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Monday, June 12, 2006

Read Ireland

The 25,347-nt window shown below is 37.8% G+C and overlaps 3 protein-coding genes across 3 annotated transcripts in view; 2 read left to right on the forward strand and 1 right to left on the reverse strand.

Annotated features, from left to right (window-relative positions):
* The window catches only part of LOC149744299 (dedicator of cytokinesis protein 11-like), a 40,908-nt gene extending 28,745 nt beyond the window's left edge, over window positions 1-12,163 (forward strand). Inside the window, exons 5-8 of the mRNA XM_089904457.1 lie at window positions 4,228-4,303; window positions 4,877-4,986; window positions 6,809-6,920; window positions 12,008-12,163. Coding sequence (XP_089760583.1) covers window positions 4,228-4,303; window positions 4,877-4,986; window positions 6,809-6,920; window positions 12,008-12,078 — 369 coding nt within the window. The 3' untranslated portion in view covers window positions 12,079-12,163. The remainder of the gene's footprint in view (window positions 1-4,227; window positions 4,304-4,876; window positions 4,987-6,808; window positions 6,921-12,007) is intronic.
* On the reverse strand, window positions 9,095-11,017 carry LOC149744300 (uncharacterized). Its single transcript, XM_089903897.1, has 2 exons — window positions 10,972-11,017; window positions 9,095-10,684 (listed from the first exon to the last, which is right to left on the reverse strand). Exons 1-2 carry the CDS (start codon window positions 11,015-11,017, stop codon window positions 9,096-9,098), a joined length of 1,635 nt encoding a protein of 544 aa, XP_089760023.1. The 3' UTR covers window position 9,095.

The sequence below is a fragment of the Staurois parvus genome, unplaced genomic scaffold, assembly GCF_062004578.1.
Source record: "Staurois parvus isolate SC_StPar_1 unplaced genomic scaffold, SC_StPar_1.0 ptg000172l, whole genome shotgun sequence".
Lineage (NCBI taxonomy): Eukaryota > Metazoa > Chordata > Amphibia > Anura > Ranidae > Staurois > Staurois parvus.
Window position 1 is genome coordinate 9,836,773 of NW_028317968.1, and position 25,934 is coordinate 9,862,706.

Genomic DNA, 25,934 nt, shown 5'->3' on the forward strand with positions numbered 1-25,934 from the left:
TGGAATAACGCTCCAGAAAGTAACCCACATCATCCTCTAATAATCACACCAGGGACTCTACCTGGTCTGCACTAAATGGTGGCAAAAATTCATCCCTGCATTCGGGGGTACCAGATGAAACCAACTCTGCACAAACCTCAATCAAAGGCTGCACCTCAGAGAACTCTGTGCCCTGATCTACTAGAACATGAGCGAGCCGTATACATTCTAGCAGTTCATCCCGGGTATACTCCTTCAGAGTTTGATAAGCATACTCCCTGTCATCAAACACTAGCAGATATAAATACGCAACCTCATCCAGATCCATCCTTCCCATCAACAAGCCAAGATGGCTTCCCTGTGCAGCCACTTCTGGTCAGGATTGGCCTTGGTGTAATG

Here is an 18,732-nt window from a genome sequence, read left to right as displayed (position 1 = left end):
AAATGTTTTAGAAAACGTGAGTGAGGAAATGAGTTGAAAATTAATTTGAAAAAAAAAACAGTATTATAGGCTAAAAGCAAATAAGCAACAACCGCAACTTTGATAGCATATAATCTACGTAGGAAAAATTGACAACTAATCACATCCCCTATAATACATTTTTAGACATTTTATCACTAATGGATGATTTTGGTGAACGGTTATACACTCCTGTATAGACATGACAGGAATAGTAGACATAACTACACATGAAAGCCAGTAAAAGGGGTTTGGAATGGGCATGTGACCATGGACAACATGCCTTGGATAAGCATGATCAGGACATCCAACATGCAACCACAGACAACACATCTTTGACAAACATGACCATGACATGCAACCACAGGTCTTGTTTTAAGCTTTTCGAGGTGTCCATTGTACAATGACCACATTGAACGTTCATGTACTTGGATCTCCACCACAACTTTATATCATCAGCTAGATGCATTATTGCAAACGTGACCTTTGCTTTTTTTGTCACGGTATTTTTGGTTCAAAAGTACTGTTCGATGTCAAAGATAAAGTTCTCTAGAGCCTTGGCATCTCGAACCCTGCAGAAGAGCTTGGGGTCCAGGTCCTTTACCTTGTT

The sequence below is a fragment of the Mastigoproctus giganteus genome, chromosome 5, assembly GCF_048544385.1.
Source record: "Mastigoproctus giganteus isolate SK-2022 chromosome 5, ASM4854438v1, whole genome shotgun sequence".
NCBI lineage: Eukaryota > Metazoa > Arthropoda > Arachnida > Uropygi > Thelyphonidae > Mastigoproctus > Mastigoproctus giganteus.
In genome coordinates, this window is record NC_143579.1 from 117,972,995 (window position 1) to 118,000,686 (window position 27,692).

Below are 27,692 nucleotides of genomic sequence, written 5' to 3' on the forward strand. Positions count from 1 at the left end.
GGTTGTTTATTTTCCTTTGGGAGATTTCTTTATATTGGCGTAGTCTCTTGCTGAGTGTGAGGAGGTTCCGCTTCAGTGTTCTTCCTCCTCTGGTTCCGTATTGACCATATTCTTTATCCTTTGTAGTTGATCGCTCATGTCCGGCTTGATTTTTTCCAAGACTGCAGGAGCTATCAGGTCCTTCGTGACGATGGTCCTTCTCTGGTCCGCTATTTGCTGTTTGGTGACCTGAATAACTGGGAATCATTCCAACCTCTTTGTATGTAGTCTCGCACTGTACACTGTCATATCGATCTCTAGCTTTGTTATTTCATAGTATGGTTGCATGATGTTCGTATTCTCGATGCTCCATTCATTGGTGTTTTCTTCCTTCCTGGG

Read Ireland Book Reviews – Issue 342 ------------------------------------- Ireland’s Ancient Stones: A Megalithic Heritage by Kenneth McNally (Hardback; 28.00 Euro / 35.00 USD / 20.00 UK; 140 pages, with full colour photos throughout) Scattered across the Irish countryside are an astonishing number and variety of ancient structures of earth and stone: lichen-encrusted megalithic tombs, ritual circles and alignments, mystic cult stones, raths and cashels, and the crosses and round towers of the Celtic Church - tangible legacies of the different cultural groups which contributed to the personality of the landscape from prehistoric times. Kenneth McNally's magnificently evocative photographs of the finest of Ireland's field monuments include many of the most famous examples - Newgrange, Glendalough and Legananny - as well as some of the curious and lesser known - Pat Kearney's Big Stone, the enigmatic Caldragh Idol, Ballykinvarga Fort, The Piper's Stones, and many more around which a rich and colourful folklore has grown up over the centuries. The author's introductions to each section set the background to this remarkable heritage, and the commentaries accompanying the photographs tell the reader all he or she needs to know about each particular site, whether as an intending visitor or as a vicarious traveller. ----------------------------------------- Land Matters: Power Struggles in Rural Ireland by Ethel Crowley (Paperback; 15.00 Euro / 18.00 USD / 10.00 UK; 230 pages) The Land Question has always been predominant in Ireland. According to forecasts, there will be as few as 15,000 farmers in twenty years' time. As the Irish rural image undergoes radical transformation, this timely, informative, vigorously argued book will be necessary reading for those working in rural development, food production, housing, transport, heritage and conservation, to say nothing of those who simply care about Ireland's future. Land Matters concerns social and ecological change, the underlying results of structural and policy decisions made in Brussels or Dublin and their impact on the ground. It addresses the following themes: globalization and the forces that shape society; the CAP (Common Agricultural Policy), and why it has been reformed; social inequality; REPS (the Rural Environment Protection Scheme) and its impact; survival strategies in everyday life (farm households and diversification); green capitalism; landscape, heritage and the 'politics of perception'; nitrate pollution; migration; contrasting rural visions (housing in the country, 'clean' food); and views of a region - west Cork - in which competing claims are made by farmers, hoteliers, conservationists and second-home owners. Key organizations such as Teagasc, the IFA, An Taisce and Organic Trust are also examined and profiled. Land matters permeate all our lives, from our supermarket shelves to our television screens and studies, from our boardrooms to our streets, dwellings, communities and belief systems. No one will be untouched by the issues raised in this pioneering, analytic work. -------------------------------------- Wednesday’s Child by Shane Dunphy (Paperback; 13.00 Euro / 16.00 USD / 10.0 UK; 207 pages) Wednesday's Child" is the story of one year in the life of an Irish child protection worker. Shane Dunphy was involved in social care for fifteen years. This book is a distilling of the cases he encountered in that time to make a single, year-long narrative. Apart from that compression, and some necessary changes of identifying details, everything in the book is true. And what a truth he reveals! Here are the cases of three dysfunctional families, struggling at the margins of a society that barely acknowledges the existence of such people. This is a portrait of fatalistic despair, of families so sunk in chronic poverty and neglect that they are beyond saving themselves or their children. All the elements of social dysfunction are present: the unkempt houses, truant children, endless televsion, anorexia, alcoholism, suicidal desperation. Yet out of this mess there is hope as well as tragedy. Most of Wednesday's children don't make it, but some do. Some survive the most appalling childhood horrors to make it through to the normal adult world. But more are doomed. Despite the heroism of child protection workers and the best efforts of well-intentioned people, we still face a hidden mountain of avoidable human misery. And all this in one of the richest countries in the world. ------------------------------------------- Belfast 1938-1968: Ireland in the Age of the Trolleybus by Mike Maybin (Large Paperback; 25.00 Euro / 30.00 USD / 20.00 UK; 128 pages, with black-and-white photos throughout) Belfast Corporation operated the largest trolleybus system in the UK outside London, and its heyday was in the 1950s. This 1996 book, reformatted and re-issued, captures the flavour of that period with more than 200 photographs, covering the city route by route, with additional sections on depots, tickets and preserved vehicles. ------------------------------------------ Irish Leprechaun Stories by Bairbre McCarthy (Paperback; 8.00 Euro / 10.00 USD / 6.00 UK; 96 pages) This collection contains ten stories, which convey the sense of wonder of the world of fairies, where the marvellous and unexpected can always happen. Among the stories are ‘Princess Marie’, ‘The Leprechaun and the Giant’, ‘Tim the Tailor’ and ‘The Greedy Landlord’. For 8 to 12 year olds. --------------------------------------- Complete Book of Gaelic Games edited by Des Donegan (Paperback; 20.00 Euro / 25.00 USD / 15.00 UK; 352 pages) "The complete handbook of gaelic games: Full GAA records from 1887 to 2005 Inclusive". --------------------------------------- Where to Watch Birds in Ireland and Britain by David Tipling (Large Paperback; 12.00 Euro / 15.00 USD / 9.00 UK; 176 pages, with colour illustrations throughout) This excellent guide contains over 300 of the most popular birding sites in Britain and Ireland, offering valuable infor-mation on access and location and habitat type. ------------------------------------- Bill Oddie’s Birding Map of Ireland and Britain (Map; 7.50 Euro / 10.00 USD / 5.00 UK) The only one of its kind, the third edition of this illustrated map is an essential reference tool for locating the top 340 birding sites in Britain and Ireland. ----------------------------------- Winds the Road North by Geraldine O’Connell Cusack (Paperback; 20.00 Euro / 25.00 USD / 15.00 UK, 231 pages) Winds the Road North is the story of an ordinary family from the developed world who make a life in Africa under extraordinary conditions. They live in northern Tanzania and face the same daily struggles as the local population. Thirteen-year old Kaniah attends the village school and shares all the hurts, fears, and magical dreams of her classmates. But Kaniah misses the camaraderie of friends back home and begins to understand what it is like to live among strangers who will never really understand. Winds the Road North is a personal journal and cadidid observation of Africa today. It is honest, funny, and frankly unsentimental and will appeal to all those seeking to understand the racial and religious tensions simmering beneath our global village. ---------------------------------------- The Darkness of Bones by Sam Millar (Trade Paperback; 13.00 Euro / 16.00 USD / 10.00 UK; 234 pages) This is a tense tale of murder, betrayal, sexual abuse and revenge, and the corruption at the heart of the respectable establishment. A young boy discovers a bone in a snow-covered forest. Initially, Quigley Maguire thinks it could simply be that of an animal. But, it belongs to a young girl who has been missing for three years. Quigley's father, Frank, an ex-detective who now works as a private investigator, has hidden from his son his responsibility for his wife's death. When he confesses the truth to him, Quigley runs from his home into the worst snowstorm for decades. Frank's search for his son brings him into contact with Jeremiah Grazier and his drug-addicted wife, Judith, a damaged refugee from an orphanage who now sees herself as an avenging angel. Meanwhile, in the derelict orphanage, a tramp discovers a sexually mutilated and decapitated corpse, later identified as that of the head warden of the institute. -------------------------------------- Miss Katie Regrets by Jack Barry (Trade Paperback; 13.00 Euro / 16.00 USD / 10.00 UK; 254 pages) From the criminal underbelly of Celtic Tiger Dublin comes a gripping story of guns, drugs, prostitution and corruption. A seemingly humdrum shooting of an ex-paramilitary anti-drugs campaigner leads Detective Thomas Barrett to an online male prostitution service and to hints of a link with a politician appearing at a tribunal into corrupt property speculation. Barrett is given "sick leave" as new forces within the British and Irish centres of power allow him to pursue the sensitive investigation offstage. The plot moves between Dublin and Amsterdam, Manchester and British suburbia. At the centre of an apparent spider's web of intrigue sits the enigmatic figure of Miss Katie, a crabby Dublin transvestite who will, under pressure, kiss and tell. And, perhaps, kill. The dramatic denouement takes place in the German cemetery in the Dublin mountains. Barrett is free to have another crack at his failed marriage, and Miss Katie, finally, is defanged, if not deflowered. --------------------------------------- Dublin Noir: The Celtic Tiger vs. The Ugly American edited by Ken Bruen (Trade Paperback; 13.00 Euro / 16.00 USD / 10.00 UK; 230 pages) At first it was straightforward – Dublin authors to write on their city... Then we turned the concept on its head, as you do in noir. The Irish are fascinated by how we appear to the world, so let’s have a look, we thought, at how this city appears from the outside. In addition to a couple of us locals, let’s take a cross section of the very best of today’s crime writers from America, as well as Britain, and those between. – Ken Bruen, from the introduction. Brand new stories by Ray Banks, James O. Born, Ken Bruen, Reed Farrell Coleman, Eoin Colfer, Jim Fusilli, Patrick J. Lambe, Laura Lippman, Craig McDonald, Pat Mullan, Gary Phillips, John Rickards, Peter Spiegelman, Jason Starr, Olen Steinhauer, Charlie Stella, Duane Swierczynski, Sarah Weinman and Kevin Wignall. ------------------------------------- Angels and Rabies: A Journey Through the Americas by Manchan Magan (Large Paperback; 16.00 Euro / 20.00 USD / 11.00 UK; 280 pages) "Angels and Rabies" follows the experiences of Mocha/Manchan on a journey through the Americas, from a primal screaming commune in the Columbian Andes to contracting rabies in the Peruvian rainforest and falling in love with a Hollywood star. "Angels and Rabies" is a true story, which delves into the culture and sociological makeup of the Americas, from its conquistador pioneers to today's Disney Channel aficionados. Mocha, an inquiring and slightly unhinged young man, finds himself amidst the marginalised wherever he is: shamans murdering missionaries; Israeli conscripts seeking absolution; tree-huggers in love with loggers; cannabis growers influencing the CIA with mind-meld techniques; women addicted to menstrual blood; and enema junkies seeking enlightenment. By burrowing beneath the skin of alternative societies from Ecuador to Seattle, Mocha reveals a radiograph of the bones and nerve-endings that make up the Americas. It's a poignant and farcical book, wise and deranged; about adventure, love, transcendence and aspiration. ------------------------------------------ The General & I: The Untold Story of Martin Cahill’s Hotdog Wars by Wolfgang Eulitz (Paperback; 11.00 Euro / 15.00 USD / 8.00 UK; 200 pages) The General and I leaves you in no doubt which version you should believe. This is the gripping and always entertaining story of an ordinary man’s struggle against a criminal psychopath. Wolfgang Eulitz worked hard to set up his business as a hot dog seller on the notorious Leeson Street. After four successful years of witnessing the chaos and characters of Dublin’s nightlife, Martin Cahill appeared and tried to muscle in on Eulitz’s lucrative business. The hot dog wars had begun. "At the end of his outstretched hands he held a gun, which he now aimed directly at my head. These thugs were here for more than just money. These thugs belonged to Martin Cahill, alias ‘The General’." Wolfgang Eulitz reveals that the popular perception that Martin Cahill as an ‘ordinary decent criminal’ is completely wrong, and that he was instead a cruel, sadistic and dangerous thug intent on destroying other peoples’ livelihoods. --------------------------- New in Paperback This Week: --------------------------- The Pope’s Children: Ireland’s New Elite by David McWilliams (13 Euro / 17 USD / 10 UK; 300 pages0 David McWilliams' brilliant survey of Ireland today is a celebration of success. He takes us to Deckland, that suburban state of mind where you'll find the Kells Angels, those out-of-town commuters who are the cutting edge of the new prosperity. He introduces the HiCos - Hiberno-Cosmopolitans - the elite whose distance from Deckland is measured in their cool sophistication, their ability to feel at home equally on the Boulevard Saint-Michel and on Hill 16. The "Pope's Children" is an antidote to the endless pessimism of the Commentariat, official Ireland's gloomy opinion mongers, forever seeing a glass half empty that is in fact three-quarters full. There is a vast surge of ambition, new money, optimism and hope out there. That's the real story: "The Pope's Children" tells it - and tells it with style. -------------------------------------- Memoir by John McGahern (10 Euro / 13 USD / 7 UK; 270 pages) At the heart of the "Memoir" is a son's unembarrassed tribute to his mother. His memory of walks with her through the narrow lanes to the country schools where she taught and his happiness as she named for him the wild flowers on the bank remained conscious and unconscious presences for the rest of his life. A classic family story, told with exceptional restraint and tenderness, "Memoir" cannot fail to move all those who read it. -------------------------------------- Highlights from the Previous Issue: ---------------------------------- Bobby Sands: Nothing But an Unfinished Song by Denis O’Hearn (Large Paperback; 20.00 Euro / 25.00 USD / 14.00 UK; 434 pages) At seventeen, Bobby Sands was interested in music, girls and soccer.Ten years later, he led his fellow prisoners on a protest that grabbed the world's attention.Bobby Sands turned twenty-seven on hunger strike, after spending almost nine years in prison because of his activities as a member of the Irish Republican Army.When he died on May 5, 1981, on the sixty-sixth day of his hunger strike against repressive conditions in Northern Ireland's H-Block prisons, parliaments across the world stopped for a minute's silence in his honour.Nelson Mandela followed his example and led a similar hunger strike in South Africa.Bobby Sands' remarkable life and death have made him the Irish Che Guevara.He is an enduring figure of resistance whose life has inspired millions around the world.But until the publication of this book, nothing has adequately explored the motivation of the hunger strikers, nor recreated this period of history from within the prison cell.Denis O'Hearn's powerful biography, which contains an enormous amount of new material based on primary research and interviews, illuminates for the first time this enigmatic, controversial and heroic figure. ----------------------------------------- The Provisional IRA in England: The Bombing Campaign 1973-1997 by Gary McGladdery (Large Paperback; 30.00 Euro / 36.00 USD / 24.00 UK; 272 pages) In this revealing and fascinating account, the impact of the Provisional IRA's bombing campaign in Britain on both British government policy towards Northern Ireland and the internal politics of the republican movement, are examined in detail. The book highlights the early thinking of the British government and draws on recently released public records from 1939, 1973 and 1974. It makes extensive use of television documentary footage to offer a broader analysis. The book also examines republican rationale behind the campaign, the reasoning behind the use of particular tactics and the thinking behind atrocities, such as the Birmingham bombings. Using a range of new evidence, the book highlights the bankruptcy of republican strategic thinking and challenges the notion that successive British governments appeased republicans because of the threat of bombs in London. The analysis of the campaign is placed within the wider context of the ongoing violence in Northern Ireland as well as the history of republican violence in England dating back to the nineteenth century. -------------------------------------------- The Northern IRA and the Early Years of Partition 1920-1922 by Robert Lynch (Large Paperback; 30.00 Euro / 36.00 USD / 24.00 UK; 246 pages) The years 1920-22 constituted a period of unprecedented conflict and political change in Ireland. It began with the onset of the most brutal phase of the War of Independence and culminated in the effective military defeat of the Republican IRA in the Civil War. Occurring alongside these dramatic changes in the south and west of Ireland was a far more fundamental conflict in the north-east, a period of brutal sectarian violence which marked the early years of partition and the establishment of Northern Ireland. Almost uniquely, the IRA in the six counties were involved in every one of these conflicts and yet, it can be argued, was on the fringe of all of them. The period 1920-22 saw the evolution of the organisation from peripheral curiosity during the War of independence to an idealistic symbol for those wishing to resolve the fundamental divisions within the Sinn Fein movement, which developed in the first six months of 1922. The story of the Northern IRA's collapse in the autumn of that year demonstrated dramatically the true nature of the organisation and how it was their relationship to the various protagonists in these conflicts, rather than their unceasing, but fruitless war against partition, that defined its contribution to the Irish revolution. --------------------------------------- Myths and Memories of the Easter Rising: Cultural and Political Nationalism in Ireland by Jonathan Githens-Mazer (Large Paperback; 30.00 Euro / 36.00 USD / 24.00 UK; 238 pages) This book examines the political transformation and radicalisation of Ireland between the outbreak of the First World War, August, 1914, and Sinn Fein's landslide electoral victory in December, 1918. It argues, through a novel application of theories of ethno-symbolism and social movement theory, that the myths, memories and symbols of the Irish nation formed the basis for interpretation of the events of the Easter Rising, and that this interpretation stimulated members of the Irish nation to support radical nationalism. The book calls this phenomenon the Cultural Trigger Point. Through an examination of a variety of sources, the book traces, in particular, the impact of the Great War on cultural and religious nationalism, and its role in the rise of radical Irish nationalism. ------------------------------------- The GPO and the Easter Rising by Kieth Jeffery (Large Paperback; 25.00 Euro / 30.00 USD / 20.00 UK; 222 pages) All existing accounts of the GPO in 1916 concentrate on the Volunteers who occupied the building on Easter Monday. But what of those Dubliners and others who were working in the Post Office that morning? Their experiences have been largely ignored in all subsequent historiography. While not neglecting the rebels, this book tells their story too, using hitherto unpublished material drawn from the treasure-trove of documents relating to the Rising held in the British Post Office Archives, which has remained unexplored for ninety years and never before exploited by historians. This material complemented with further important unpublished material from the British National Archives, as well as other vivid eyewitness accounts first published shortly after the Rising. This book brings a strikingly fresh perspective to the history of the Rising. ---------------------------------------- A Destiny That Shapes Our Ends: Florence and Josephine O’Donoghue’s War of Independence edited by John Borgonovo (Large Paperback; 30.00 Euro / 36.00 USD / 24.00 UK; 252 pages, with an 8-page black-and-white photo insert) Historian and IRA leader Florence O'Donoghue describes his experiences as head of intelligence in Cork city during the Irish War of Independence (1919-1921). He candidly assesses the leaders of this period, including Tomas MacCurtain, Sean O'Hegarty, Terence MacSwiney and Michael Collins, and critically examines the evolution of the Irish Volunteer citizen-soldiers. He also details his wife, Josephine's role as the top IRA spy in Cork's British Army headquarters, working for the rebels in exchange for the return of her eldest son, lost in a bitter custody battle with her in-laws. After O'Donoghue kidnapped the child and reunited him with his mother, the two collaborators eventually fell in love and were secretly married in the spring of 1921. Forty years later, the couple presented their story to their children in order to explain the family secret that had haunted their domestic lives. The first part of the book is O'Donoghue's and his wife's account of their activities in the Anglo-Irish War, written in 1961; the second part is composed of 47 letters in diary form, written by O'Donoghue to his wife, while he was 'on the run' during the last ten weeks of the Anglo-Irish War, from May to July 1921. They provide a rare snapshot of the daily life of fugitive IRA guerrillas. ------------------------------ Last of the Celts by Marcus Tanner (Large Paperback; 20.00 Euro / 25.00 USD / 14.00 UK; 300 pages, with 16 page black-and-white photo insert) A cultural tour spanning the Celtic world from the Outer Hebrides of Scotland to Brittany, and from Cape Breton to Patagonia, this book sets out to find out what has happened to the Celtic peoples in a world where pressure to conform to Anglo-American culture has grown ever stronger. Taking the form of a journey that starts in the wilds of north-west Scotland, before proceeding through western Wales, the Isle of Man, troubled Northern Ireland, the western seaboard of the Irish Republic and The French region of Brittany, the author weaves solid historical research into the language, religion, music and customs of the peoples concerned with first-hand encounters with a host of priests, ministers, government officials, cultural activists, musicians and writers. The author finds talk of a Celtic revival much misplaced, for while the term "Celtic" is banded around as never more, largely to suit the needs of commerce and tourism, the fragile cultures the word actually refers to in the north-west of Britain, Ireland and France are closer than ever before to extinction. As the author discovers on his journey, the tide is going out at different speeds in different places. While Welsh culture and language are (relatively) robust, the rich culture of the Bretons is heading for almost certain oblivion in a decade or two at most, as relentless, centuries-long pressure to "be French" reaches its climax. Nor are the prospects much brighter for the small Celtic communities in the New World. As the author travels from Cape Breton in Canada to Patagonia in Argentina, he finds the once sturdy communities of Gaelic and Welsh speakers facing exactly the same threats of assimilation and ultimate disappearance. It is a development that impoverishes us all. -------------------------------------- Dublin’s Lost Heroines: Mammies and Grannies in a Vanished City by Kevin C. Kearns (Large Paperback; 15.00 Euro / 18.00 USD / 10.00 UK; 330 pages) Kevin C. Kearns, the acclaimed author of "Dublin Tenement Life" and other oral histories, has now prepared a masterly work of reminiscence, celebration and dignity. Based on interviews he has conducted during annual visits to Dublin extending over thirty years, he has drawn together a unique picture of women's lives in the old Dublin slums. The slums of Dublin were among the worst in Europe, rivalled only by Glasgow. Tall town houses, originally built as elegant homes for the rich in the eighteenth century, fell into the hands of avaricious and pitiless landlords who filled them to bursting point with the desperate and impoverished urban poor. Conditions were often unspeakably vile, with massive over-crowding and utterly inadequate sanitation. Yet out of these dreadful tenements, families were reared, households kept together and human dignity maintained. As with most impoverished societies, this was overwhelmingly the work of women, the mammies and grannies of the Dublin slums whose voices course through this remarkable book. They tell of how they lived, of the difficulties they faced, of the grinding poverty, the unemployment, the fecklessness of their men folk and always of their heroic struggle to maintain the basic decencies of human life in inhuman conditions. --------------- Available Again: --------------- Dublin Tenement Life: An Oral History by Kevin C. Kearns (Large Paperback; 15.00 Euro / 18.00 USD / 10.00 UK; 237 pages) This book is based on the original oral histories of the survivors of the old Dublin tenements. For nearly 150 years, the wretched, squalid, tenements of Dublin were widely judged to be the worst slums in all of Europe. By the 1930s, 6300 tenements were occupied by almost 112,000 tenants. Some districts had 800 people to the acre, up to 100 occupants in one building and 20 family members crammed into a single tiny room. It was a hard world of hunger, disease, high mortality, unemployment, heavy drinking, prostitution and gang warfare. But despite their hardships, the tenants poor enjoyed an incredibly close-knit community life in which they found great security and, indeed, happiness. As one policeman recalls from 50 years ago, they were "extraordinarily happy for people who were so savagely poor". This book captures their social life, their wit, their rousing wakes and their incredible sense of community solidarity. In their own words, the last of the tenement dwellers bear testimony to the rich human mosaic of a bygone world. Their accounts are sometimes tragic and emotionally wrenching but equally they are an inspiring chronicle of struggle and survival. ----------- New Edition: ----------- Tracing Your Irish Ancestors 3rd edition by John Grenham (Large Paperback; 25.00 Euro / 30.00 USD / 20.00 UK; 525 pages) This third edition of "Tracing Your Irish Ancestors" retains the three-part structure of earlier editions, but updates and improves the material already included while adding new sources which have emerged since publication of the second edition in 1998. The bibliographies - an important element of the book - are more comprehensive than ever before. With the growing use of Internet searches, the number of sources has grown dramatically since the last edition. John Grenham has a specific chapter on the Internet, with detailed references to online transcripts in the source lists. In addition, the invaluable index has been completely revised and updated to take account of the 35 per cent increase in the extent of this new edition over the previous one. 'A book which has already established itself as the standard reference book for genealogical researchers, professional or amateur, who are dealing with Irish sources' - "Ireland of the Welcomes". ' The most authoritative book on the subject' - Cara. 'Books on how to trace your Irish ancestors pour from the presses. Here is a really worthwhile one, comprehensive, clearly laid out and interesting to read.' - "Books Ireland". -------------------------------------------- Thank you for your continued support. It is vital for the continuation of this service! I respectfully request that if you are considering ordering any of these books that you do so through Read Ireland. I very much appreciate your patronage. To order books from the Read Ireland Book Review – simply return the Newsletter by clicking your reply button. Please DELETE the books you do NOT want and LEAVE the books you DO WANT to order. Alternatively, you can send an email to the order department at: Please be sure to include your full mailing address and credit card details including expiration date. You might like to split this information into 2 or 3 emails for security. You can of course also post your order to: Read Ireland, 392 Clontarf Road, Clontarf, Dublin 3,Ireland. Telephone and Facsimile number is: +353-1-853-2063. Read Ireland Web Site Home Page: or I have added a new feature to the Read Ireland website. It is a page listing ONLY the newest books added to or updated on the website. This new feature page will itself be superseded at least 3 times per month (next update 16 June). Checking this page on the Read Ireland website is an ideal way to keep abreast of what is happening in the world of Irish Interest publishing. Please visit often! If I can be of any further assistance, please do not hesitate to contact me. Thank you very much for your continued support and custom. Sincerely, Gregory Carr @ Read Ireland --------------------------------------------------------